Placebo Aim To Shed Drug-Crazed Hedonist Image

On upcoming second album, funk-punk trio takes mature look at personal toll of fame.

Some might argue that the emphasis on love -- rather than sex -- on funky punk-band Placebo's new album is in answer to U.K. critics who have labeled them drug-crazed hedonists.

But the more mature sentiments on the band's upcoming second release are real, claimed the group's provocative, American-born singer, Brian Molko, who says he has heard all the criticisms before.

"[It's] primarily packed-full of twisted, broken-hearted love songs," the 25-year-old Molko said of the new album, Without You I'm Nothing (Nov. 3). "It's kind-of what we've been through [personally] since things started to happen for us [professionally]."

The album is a move away from the wild and debauched ways of the band's past -- which Molko said were exaggerated by the media in their reviews of the album and the band.

"I became a cartoon character in the British music-press -- a priapic dwarf shoveling coke up [my] nose and f---ing anything that had a mouth ... It was far from the truth," the eye-makeup-wearing Molko said between sips of vodka and cranberry juice in the lounge of the Soho Grand Hotel in Manhattan, N.Y. "Partly it was my fault. But I reached the point where I felt like Dr. Frankenstein. I created this monster who was running around the village."

Molko does acknowledge that Placebo were into being rock stars -- especially after the band's David Bowie-inspired pop-metal and Molko's attention-grabbing personality brought them notoriety in England. "[We were] embracing things that were very rock 'n' roll," he said, referring to a spell of drug abuse and a confrontational attitude. "We were bearing dangerously close to becoming a bit of a rock 'n' roll cliche."

The sex-focused songs on Placebo's 1995 eponymous debut album -- such as "Nancy Boy" (RealAudio excerpt) -- didn't help matters.

But on the new album, the band's circle of concern has grown much wider, as the members have apparently matured in the past few years. "We've thankfully pulled ourselves back from [previous rock 'n' roll excesses]," Molko said.

On tracks such as "You Don't Care About Us" and "My Sweet Prince," Placebo examine romances that have been affected by their fame. The former combines a rapid-fire punk beat with Molko's vocals, which combine characteristics of Rush singer Geddy Lee, ex-Velvet Underground leader Lou Reed and R.E.M. frontman Michael Stipe, to create a vivid picture of bad love.

"[The song is] about an ex-lover of mine screaming at me for being crap at our relationship," Molko said. "The line 'You're in the wrong place, you're on the back page' is kind-of how I used to start relationships -- to imagine the end, when they were [just] starting -- and if you do that, you're f---ed."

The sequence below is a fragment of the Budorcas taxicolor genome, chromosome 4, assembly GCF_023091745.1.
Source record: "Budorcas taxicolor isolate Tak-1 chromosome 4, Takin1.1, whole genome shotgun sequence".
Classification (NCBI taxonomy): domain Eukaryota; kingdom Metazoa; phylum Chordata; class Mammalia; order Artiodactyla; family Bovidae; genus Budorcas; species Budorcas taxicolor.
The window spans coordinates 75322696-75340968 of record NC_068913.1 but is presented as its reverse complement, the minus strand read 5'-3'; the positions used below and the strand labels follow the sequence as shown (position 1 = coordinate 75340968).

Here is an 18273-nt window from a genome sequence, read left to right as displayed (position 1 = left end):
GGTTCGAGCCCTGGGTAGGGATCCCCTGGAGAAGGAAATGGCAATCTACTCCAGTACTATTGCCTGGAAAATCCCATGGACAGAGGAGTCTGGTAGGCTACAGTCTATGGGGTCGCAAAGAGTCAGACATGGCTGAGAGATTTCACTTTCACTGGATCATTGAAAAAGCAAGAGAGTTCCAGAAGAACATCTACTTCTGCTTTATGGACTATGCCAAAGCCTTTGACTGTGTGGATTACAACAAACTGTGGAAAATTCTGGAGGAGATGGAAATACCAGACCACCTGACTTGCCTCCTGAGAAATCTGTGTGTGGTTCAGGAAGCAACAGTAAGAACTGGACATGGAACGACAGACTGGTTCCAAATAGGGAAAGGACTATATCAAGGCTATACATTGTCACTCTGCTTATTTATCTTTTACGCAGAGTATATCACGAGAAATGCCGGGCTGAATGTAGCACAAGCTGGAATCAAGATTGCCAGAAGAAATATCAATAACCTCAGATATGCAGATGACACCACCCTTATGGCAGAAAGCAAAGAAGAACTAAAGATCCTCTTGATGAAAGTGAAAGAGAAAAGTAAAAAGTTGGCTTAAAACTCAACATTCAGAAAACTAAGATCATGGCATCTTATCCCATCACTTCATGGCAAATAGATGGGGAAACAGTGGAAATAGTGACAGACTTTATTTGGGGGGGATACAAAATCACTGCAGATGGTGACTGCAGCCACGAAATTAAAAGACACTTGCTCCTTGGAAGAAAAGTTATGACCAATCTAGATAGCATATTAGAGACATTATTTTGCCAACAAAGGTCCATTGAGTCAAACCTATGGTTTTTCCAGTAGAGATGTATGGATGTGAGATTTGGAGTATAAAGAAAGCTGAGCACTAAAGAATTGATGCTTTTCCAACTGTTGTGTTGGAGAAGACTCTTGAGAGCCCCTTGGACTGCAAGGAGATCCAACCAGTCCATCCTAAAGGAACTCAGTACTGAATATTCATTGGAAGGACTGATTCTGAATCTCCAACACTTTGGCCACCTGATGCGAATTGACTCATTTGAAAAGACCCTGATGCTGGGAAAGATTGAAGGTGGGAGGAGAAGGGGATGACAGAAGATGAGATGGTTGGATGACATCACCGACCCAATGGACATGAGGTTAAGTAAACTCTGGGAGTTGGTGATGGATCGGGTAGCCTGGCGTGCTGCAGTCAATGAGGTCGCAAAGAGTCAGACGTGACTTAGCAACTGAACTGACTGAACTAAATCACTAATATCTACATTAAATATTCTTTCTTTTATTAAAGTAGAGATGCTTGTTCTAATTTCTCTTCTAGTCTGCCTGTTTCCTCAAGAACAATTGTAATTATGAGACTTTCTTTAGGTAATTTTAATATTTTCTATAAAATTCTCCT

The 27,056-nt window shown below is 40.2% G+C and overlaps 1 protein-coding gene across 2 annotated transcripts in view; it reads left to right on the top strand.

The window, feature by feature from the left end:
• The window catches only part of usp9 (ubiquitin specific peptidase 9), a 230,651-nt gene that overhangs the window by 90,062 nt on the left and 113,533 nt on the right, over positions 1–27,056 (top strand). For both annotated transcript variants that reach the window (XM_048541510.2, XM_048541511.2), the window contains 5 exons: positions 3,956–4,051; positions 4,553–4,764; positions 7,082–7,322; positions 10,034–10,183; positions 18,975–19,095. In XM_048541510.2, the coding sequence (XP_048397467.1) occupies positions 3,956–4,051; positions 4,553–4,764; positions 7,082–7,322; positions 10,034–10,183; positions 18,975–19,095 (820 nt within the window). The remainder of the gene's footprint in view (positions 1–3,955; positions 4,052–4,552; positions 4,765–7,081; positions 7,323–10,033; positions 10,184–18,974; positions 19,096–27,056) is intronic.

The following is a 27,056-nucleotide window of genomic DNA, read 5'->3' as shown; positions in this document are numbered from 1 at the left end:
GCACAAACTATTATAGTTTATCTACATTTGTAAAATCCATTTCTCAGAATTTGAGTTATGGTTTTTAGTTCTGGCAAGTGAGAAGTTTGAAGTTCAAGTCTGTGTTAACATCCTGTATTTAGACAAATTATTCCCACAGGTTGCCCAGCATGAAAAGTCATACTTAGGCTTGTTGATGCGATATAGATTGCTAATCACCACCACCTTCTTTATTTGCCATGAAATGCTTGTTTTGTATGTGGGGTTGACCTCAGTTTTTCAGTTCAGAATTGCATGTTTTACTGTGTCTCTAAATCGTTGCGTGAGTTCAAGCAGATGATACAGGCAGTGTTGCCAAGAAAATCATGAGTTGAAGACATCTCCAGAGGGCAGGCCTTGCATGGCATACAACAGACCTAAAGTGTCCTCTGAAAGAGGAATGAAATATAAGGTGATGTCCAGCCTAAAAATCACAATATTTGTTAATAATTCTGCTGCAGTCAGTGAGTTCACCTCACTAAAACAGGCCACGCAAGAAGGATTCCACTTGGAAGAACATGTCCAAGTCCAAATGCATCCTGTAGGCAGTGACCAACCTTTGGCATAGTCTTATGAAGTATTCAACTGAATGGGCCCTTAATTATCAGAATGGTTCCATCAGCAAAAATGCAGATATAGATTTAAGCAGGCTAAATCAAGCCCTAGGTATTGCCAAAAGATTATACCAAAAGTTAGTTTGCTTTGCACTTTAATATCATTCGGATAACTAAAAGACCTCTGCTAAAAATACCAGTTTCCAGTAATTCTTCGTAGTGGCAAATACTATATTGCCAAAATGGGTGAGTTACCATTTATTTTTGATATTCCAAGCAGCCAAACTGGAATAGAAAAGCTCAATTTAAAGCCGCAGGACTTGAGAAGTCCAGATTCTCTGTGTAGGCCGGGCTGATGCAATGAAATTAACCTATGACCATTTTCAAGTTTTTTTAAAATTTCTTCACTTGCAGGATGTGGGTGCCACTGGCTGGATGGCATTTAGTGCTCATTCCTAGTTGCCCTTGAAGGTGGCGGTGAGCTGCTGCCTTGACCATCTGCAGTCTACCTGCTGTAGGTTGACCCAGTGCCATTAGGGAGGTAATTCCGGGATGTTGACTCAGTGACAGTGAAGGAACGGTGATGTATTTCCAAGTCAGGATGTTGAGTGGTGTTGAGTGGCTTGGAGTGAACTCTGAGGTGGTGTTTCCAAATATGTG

In addition, Placebo will soon be serving U.S. radio stations with their new single, "Pure Morning" (RealAudio excerpt), a mix of punk and glam with a hip-hop backbeat. They will also be appearing in the movie "Velvet Goldmine," the just-released, fictional biography of a glam-rocker, based on the career of rock pioneer David Bowie, in which Placebo portray a glam-rock band and take a stab at the T. Rex song "20th Century Boy."

However, the band is focusing much of its efforts right now on getting the word out about Without You I'm Nothing. Produced by Steve Osborne (U2 and Happy Mondays) at singer/songwriter Peter Gabriel's Real World Studios in Bath, England, the record finds the group venturing into new musical territory, both with songwriting and in the studio.

In addition to singer Molko and 24-year-old Swedish bass player/guitarist Stefan Olsdal, the album features the deft drumming of 27-year-old English drummer Steve Hewitt, who didn't play on Placebo's debut.

Hewitt contributed to Placebo's early demos in the mid-'90s, but was committed to another band. He stepped aside, and Robert Schultzberg helmed the drums on the debut album. But after a few years, tension erupted between Molko and Schultzberg.

Hewitt had heard that his former bandmates were attracting attention in England and was happy to jump back in, he said.

"I was scared [about recording] the second LP," Hewitt said. "The first LP goes gold in England, that's your next standard [and] I wasn't on the first one! [I felt] it's now or never, [but] we did it with great ease."

"The [early] reaction from America and around the world on this new LP is fantastic," Hewitt added.

The only U.S. gig scheduled this year for Placebo is in November, at the CMJ Music Convention in New York City. The band is looking, however, to return to the U.S. next year to do some touring, Molko said.